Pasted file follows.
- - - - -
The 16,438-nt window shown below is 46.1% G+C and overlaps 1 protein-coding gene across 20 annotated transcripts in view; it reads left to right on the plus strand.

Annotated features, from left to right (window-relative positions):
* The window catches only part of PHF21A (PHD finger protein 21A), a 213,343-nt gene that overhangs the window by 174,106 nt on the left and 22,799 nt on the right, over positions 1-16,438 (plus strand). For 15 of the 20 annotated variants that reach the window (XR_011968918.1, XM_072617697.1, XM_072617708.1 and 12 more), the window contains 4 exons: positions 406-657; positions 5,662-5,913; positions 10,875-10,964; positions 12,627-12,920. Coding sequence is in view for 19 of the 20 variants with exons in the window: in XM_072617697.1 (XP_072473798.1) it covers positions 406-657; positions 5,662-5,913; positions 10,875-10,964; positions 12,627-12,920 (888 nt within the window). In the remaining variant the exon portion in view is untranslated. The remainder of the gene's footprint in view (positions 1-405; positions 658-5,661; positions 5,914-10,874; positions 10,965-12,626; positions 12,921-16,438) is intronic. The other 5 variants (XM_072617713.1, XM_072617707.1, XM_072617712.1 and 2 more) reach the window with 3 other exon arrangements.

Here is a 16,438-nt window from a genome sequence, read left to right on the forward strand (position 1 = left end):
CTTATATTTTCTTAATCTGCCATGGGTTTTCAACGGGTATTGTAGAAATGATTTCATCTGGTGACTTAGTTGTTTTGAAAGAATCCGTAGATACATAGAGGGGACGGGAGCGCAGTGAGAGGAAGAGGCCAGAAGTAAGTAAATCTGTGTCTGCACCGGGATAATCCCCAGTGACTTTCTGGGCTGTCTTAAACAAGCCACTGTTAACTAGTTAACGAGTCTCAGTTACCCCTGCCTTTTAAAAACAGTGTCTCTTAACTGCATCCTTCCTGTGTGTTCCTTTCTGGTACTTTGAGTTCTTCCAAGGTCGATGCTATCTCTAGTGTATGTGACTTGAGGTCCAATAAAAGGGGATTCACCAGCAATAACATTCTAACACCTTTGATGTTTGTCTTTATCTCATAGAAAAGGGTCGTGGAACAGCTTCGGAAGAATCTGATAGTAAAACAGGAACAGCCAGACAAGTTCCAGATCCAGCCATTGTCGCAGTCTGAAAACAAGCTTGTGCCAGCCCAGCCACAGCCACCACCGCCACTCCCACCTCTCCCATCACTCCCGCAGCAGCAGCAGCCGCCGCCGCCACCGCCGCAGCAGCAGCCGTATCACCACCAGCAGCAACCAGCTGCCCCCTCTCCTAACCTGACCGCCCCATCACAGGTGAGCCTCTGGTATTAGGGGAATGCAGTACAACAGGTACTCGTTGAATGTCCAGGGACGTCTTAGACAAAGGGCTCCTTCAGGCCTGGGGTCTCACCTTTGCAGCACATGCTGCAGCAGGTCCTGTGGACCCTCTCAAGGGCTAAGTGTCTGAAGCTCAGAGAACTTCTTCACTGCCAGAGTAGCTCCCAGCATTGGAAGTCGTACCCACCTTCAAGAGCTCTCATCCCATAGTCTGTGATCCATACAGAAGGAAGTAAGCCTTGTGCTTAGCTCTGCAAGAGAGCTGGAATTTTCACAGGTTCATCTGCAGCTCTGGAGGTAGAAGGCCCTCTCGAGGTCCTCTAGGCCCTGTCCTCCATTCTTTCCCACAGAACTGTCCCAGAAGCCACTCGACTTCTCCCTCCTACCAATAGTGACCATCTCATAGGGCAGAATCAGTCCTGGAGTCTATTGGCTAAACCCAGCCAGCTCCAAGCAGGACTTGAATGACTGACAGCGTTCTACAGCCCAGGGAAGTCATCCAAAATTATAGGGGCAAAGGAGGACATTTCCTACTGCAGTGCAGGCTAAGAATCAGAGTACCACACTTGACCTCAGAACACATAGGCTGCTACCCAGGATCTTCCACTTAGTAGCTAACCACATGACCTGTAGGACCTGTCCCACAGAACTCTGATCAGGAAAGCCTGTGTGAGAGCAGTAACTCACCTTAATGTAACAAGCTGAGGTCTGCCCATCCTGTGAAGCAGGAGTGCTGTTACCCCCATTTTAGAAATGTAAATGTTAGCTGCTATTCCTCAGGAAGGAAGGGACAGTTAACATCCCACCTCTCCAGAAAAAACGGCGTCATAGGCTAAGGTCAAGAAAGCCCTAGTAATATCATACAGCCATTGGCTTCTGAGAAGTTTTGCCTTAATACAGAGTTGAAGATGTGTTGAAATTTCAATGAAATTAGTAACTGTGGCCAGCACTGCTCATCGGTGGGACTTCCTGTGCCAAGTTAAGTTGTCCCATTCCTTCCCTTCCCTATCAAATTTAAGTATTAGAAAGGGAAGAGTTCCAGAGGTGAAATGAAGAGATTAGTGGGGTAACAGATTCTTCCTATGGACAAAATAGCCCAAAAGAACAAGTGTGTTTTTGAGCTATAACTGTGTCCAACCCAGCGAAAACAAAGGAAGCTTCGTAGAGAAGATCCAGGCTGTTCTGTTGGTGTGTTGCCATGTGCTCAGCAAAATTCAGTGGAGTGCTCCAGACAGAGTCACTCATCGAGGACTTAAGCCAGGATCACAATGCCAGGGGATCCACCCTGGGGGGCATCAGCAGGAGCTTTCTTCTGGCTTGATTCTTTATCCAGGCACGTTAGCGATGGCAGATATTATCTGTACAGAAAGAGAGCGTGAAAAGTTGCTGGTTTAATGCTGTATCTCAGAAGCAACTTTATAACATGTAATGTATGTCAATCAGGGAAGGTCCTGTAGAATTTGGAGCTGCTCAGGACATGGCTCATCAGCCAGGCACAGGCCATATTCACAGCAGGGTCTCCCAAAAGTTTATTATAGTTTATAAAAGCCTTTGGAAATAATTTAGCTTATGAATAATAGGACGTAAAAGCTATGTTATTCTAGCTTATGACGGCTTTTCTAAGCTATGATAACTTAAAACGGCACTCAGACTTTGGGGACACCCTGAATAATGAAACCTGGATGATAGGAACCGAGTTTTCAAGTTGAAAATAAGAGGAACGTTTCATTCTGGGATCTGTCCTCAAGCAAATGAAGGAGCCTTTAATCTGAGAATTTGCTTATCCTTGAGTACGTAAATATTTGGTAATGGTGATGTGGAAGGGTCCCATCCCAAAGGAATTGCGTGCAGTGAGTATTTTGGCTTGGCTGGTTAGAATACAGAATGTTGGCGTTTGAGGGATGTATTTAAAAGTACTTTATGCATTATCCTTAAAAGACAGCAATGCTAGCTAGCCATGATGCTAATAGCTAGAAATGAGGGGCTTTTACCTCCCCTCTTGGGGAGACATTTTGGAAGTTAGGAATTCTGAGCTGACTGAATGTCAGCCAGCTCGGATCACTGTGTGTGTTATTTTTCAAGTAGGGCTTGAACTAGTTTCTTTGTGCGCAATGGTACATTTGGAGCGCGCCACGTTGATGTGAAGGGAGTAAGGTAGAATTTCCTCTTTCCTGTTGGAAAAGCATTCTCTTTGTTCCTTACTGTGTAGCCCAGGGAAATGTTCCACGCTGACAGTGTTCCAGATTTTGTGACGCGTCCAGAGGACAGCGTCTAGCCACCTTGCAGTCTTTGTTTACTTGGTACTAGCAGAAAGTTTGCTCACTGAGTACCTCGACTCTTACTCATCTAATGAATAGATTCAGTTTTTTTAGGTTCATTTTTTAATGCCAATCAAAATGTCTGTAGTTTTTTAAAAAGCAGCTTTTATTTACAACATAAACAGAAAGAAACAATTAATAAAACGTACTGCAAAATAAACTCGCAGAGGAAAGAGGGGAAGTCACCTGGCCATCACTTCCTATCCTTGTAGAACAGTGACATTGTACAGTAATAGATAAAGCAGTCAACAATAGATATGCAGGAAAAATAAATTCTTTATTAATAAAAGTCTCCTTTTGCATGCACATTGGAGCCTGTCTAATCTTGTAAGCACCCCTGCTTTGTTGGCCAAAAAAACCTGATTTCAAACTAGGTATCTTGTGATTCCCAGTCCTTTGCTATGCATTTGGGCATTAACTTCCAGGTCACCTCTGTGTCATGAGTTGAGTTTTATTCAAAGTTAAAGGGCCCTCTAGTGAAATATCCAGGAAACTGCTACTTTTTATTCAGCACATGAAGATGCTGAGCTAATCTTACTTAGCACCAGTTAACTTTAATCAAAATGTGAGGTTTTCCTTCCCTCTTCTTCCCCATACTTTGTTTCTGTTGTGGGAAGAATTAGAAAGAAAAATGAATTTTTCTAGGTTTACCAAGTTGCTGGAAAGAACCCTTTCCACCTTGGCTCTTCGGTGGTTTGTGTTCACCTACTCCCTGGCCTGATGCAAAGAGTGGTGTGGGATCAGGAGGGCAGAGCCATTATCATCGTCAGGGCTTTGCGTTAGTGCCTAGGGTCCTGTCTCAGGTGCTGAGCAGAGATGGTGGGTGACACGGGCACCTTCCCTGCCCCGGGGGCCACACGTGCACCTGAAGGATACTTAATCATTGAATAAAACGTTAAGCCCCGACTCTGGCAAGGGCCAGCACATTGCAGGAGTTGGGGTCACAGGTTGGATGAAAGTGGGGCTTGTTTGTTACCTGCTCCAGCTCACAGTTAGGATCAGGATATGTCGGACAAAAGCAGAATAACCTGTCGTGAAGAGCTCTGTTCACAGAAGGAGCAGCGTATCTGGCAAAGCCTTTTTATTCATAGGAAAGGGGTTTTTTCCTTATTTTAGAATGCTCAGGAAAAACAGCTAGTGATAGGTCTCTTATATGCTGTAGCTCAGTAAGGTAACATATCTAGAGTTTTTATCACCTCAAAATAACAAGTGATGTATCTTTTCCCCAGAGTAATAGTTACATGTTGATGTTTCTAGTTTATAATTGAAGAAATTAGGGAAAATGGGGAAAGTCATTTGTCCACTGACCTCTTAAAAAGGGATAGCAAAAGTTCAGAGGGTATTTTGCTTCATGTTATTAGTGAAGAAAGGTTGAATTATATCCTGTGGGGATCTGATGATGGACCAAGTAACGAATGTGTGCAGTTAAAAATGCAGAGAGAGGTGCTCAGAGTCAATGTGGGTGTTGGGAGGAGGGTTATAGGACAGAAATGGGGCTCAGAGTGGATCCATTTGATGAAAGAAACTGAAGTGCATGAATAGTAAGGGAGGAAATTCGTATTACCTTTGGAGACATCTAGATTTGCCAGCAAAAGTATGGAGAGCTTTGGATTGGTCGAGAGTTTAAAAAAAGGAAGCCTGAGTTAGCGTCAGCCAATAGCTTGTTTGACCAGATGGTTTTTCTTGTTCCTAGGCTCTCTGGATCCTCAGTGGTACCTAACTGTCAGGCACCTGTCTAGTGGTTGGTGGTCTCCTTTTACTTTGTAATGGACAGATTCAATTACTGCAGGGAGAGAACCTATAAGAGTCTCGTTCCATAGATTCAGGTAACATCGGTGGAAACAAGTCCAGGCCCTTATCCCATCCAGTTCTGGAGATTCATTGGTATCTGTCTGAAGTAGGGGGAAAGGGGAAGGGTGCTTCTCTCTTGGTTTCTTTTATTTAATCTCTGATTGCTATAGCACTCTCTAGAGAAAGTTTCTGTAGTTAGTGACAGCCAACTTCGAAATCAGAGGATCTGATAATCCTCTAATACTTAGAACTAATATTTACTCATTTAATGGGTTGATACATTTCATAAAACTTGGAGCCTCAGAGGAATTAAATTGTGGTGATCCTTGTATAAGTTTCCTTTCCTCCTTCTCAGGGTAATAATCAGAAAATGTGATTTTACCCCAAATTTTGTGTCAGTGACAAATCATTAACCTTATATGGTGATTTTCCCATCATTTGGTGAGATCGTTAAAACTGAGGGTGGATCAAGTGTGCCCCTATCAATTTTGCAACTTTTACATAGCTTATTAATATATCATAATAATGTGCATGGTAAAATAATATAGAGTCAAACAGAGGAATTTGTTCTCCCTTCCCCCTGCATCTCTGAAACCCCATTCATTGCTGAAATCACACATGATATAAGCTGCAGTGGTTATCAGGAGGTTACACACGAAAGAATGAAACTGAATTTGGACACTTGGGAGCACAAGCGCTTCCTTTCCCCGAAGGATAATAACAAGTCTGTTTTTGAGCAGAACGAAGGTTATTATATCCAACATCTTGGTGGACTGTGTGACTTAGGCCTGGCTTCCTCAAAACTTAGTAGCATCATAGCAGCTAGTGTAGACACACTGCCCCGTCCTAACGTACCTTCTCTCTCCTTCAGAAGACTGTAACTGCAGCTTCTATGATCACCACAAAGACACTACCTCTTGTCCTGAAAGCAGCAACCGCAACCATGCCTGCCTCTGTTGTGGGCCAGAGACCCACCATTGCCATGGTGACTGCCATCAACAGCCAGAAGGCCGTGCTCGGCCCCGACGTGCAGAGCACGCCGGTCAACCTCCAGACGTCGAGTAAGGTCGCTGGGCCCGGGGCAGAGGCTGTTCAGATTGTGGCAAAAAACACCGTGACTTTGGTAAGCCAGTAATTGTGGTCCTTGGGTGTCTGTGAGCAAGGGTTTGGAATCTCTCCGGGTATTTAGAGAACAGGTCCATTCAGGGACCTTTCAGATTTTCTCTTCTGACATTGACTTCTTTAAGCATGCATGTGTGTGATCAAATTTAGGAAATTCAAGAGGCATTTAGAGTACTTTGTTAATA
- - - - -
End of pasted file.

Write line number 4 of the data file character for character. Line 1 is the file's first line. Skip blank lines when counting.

Here is a 16,438-nt window from a genome sequence, read left to right on the forward strand (position 1 = left end):